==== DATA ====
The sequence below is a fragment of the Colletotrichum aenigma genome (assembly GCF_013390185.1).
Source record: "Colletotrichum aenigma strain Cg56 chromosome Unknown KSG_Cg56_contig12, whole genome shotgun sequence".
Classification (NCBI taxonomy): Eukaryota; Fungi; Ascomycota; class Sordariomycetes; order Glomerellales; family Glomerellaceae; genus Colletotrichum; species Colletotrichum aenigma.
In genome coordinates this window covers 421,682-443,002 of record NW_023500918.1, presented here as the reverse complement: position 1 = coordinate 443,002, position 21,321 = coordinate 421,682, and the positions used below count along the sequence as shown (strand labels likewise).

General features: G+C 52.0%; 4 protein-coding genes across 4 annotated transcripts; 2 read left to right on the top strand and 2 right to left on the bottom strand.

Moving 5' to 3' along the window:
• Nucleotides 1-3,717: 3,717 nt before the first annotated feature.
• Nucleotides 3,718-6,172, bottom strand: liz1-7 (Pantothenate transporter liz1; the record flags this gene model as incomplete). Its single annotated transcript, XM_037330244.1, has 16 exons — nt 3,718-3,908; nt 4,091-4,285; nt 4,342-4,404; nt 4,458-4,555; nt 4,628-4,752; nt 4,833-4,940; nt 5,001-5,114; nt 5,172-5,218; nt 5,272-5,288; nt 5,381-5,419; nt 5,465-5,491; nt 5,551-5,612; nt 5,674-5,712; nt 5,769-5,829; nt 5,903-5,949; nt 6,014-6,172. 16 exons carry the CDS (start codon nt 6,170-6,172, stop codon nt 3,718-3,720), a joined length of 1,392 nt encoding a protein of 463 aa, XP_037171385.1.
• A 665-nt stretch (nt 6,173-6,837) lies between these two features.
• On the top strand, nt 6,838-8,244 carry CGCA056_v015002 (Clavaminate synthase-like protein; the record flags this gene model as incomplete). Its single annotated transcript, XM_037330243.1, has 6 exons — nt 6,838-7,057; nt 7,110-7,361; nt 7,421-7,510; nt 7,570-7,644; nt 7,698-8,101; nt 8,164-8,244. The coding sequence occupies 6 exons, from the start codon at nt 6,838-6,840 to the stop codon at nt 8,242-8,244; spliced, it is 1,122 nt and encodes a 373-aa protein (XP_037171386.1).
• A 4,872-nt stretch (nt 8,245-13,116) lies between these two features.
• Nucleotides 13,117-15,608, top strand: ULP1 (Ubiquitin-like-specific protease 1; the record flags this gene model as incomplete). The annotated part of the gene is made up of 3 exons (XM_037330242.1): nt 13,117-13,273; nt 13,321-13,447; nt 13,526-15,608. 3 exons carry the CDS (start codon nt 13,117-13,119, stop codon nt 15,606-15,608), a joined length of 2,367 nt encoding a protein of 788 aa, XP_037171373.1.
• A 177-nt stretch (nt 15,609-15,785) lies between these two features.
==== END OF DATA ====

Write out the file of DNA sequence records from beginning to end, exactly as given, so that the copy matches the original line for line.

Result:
The sequence below is a fragment of the Colletotrichum aenigma genome (assembly GCF_013390185.1).
Source record: "Colletotrichum aenigma strain Cg56 chromosome Unknown KSG_Cg56_contig12, whole genome shotgun sequence".
Classification (NCBI taxonomy): Eukaryota; Fungi; Ascomycota; class Sordariomycetes; order Glomerellales; family Glomerellaceae; genus Colletotrichum; species Colletotrichum aenigma.
In genome coordinates this window covers 421,682-443,002 of record NW_023500918.1, presented here as the reverse complement: position 1 = coordinate 443,002, position 21,321 = coordinate 421,682, and the positions used below count along the sequence as shown (strand labels likewise).

General features: G+C 52.0%; 4 protein-coding genes across 4 annotated transcripts; 2 read left to right on the top strand and 2 right to left on the bottom strand.

Moving 5' to 3' along the window:
• Nucleotides 1-3,717: 3,717 nt before the first annotated feature.
• Nucleotides 3,718-6,172, bottom strand: liz1-7 (Pantothenate transporter liz1; the record flags this gene model as incomplete). Its single annotated transcript, XM_037330244.1, has 16 exons — nt 3,718-3,908; nt 4,091-4,285; nt 4,342-4,404; nt 4,458-4,555; nt 4,628-4,752; nt 4,833-4,940; nt 5,001-5,114; nt 5,172-5,218; nt 5,272-5,288; nt 5,381-5,419; nt 5,465-5,491; nt 5,551-5,612; nt 5,674-5,712; nt 5,769-5,829; nt 5,903-5,949; nt 6,014-6,172. 16 exons carry the CDS (start codon nt 6,170-6,172, stop codon nt 3,718-3,720), a joined length of 1,392 nt encoding a protein of 463 aa, XP_037171385.1.
• A 665-nt stretch (nt 6,173-6,837) lies between these two features.
• On the top strand, nt 6,838-8,244 carry CGCA056_v015002 (Clavaminate synthase-like protein; the record flags this gene model as incomplete). Its single annotated transcript, XM_037330243.1, has 6 exons — nt 6,838-7,057; nt 7,110-7,361; nt 7,421-7,510; nt 7,570-7,644; nt 7,698-8,101; nt 8,164-8,244. The coding sequence occupies 6 exons, from the start codon at nt 6,838-6,840 to the stop codon at nt 8,242-8,244; spliced, it is 1,122 nt and encodes a 373-aa protein (XP_037171386.1).
• A 4,872-nt stretch (nt 8,245-13,116) lies between these two features.
• Nucleotides 13,117-15,608, top strand: ULP1 (Ubiquitin-like-specific protease 1; the record flags this gene model as incomplete). The annotated part of the gene is made up of 3 exons (XM_037330242.1): nt 13,117-13,273; nt 13,321-13,447; nt 13,526-15,608. 3 exons carry the CDS (start codon nt 13,117-13,119, stop codon nt 15,606-15,608), a joined length of 2,367 nt encoding a protein of 788 aa, XP_037171373.1.
• A 177-nt stretch (nt 15,609-15,785) lies between these two features.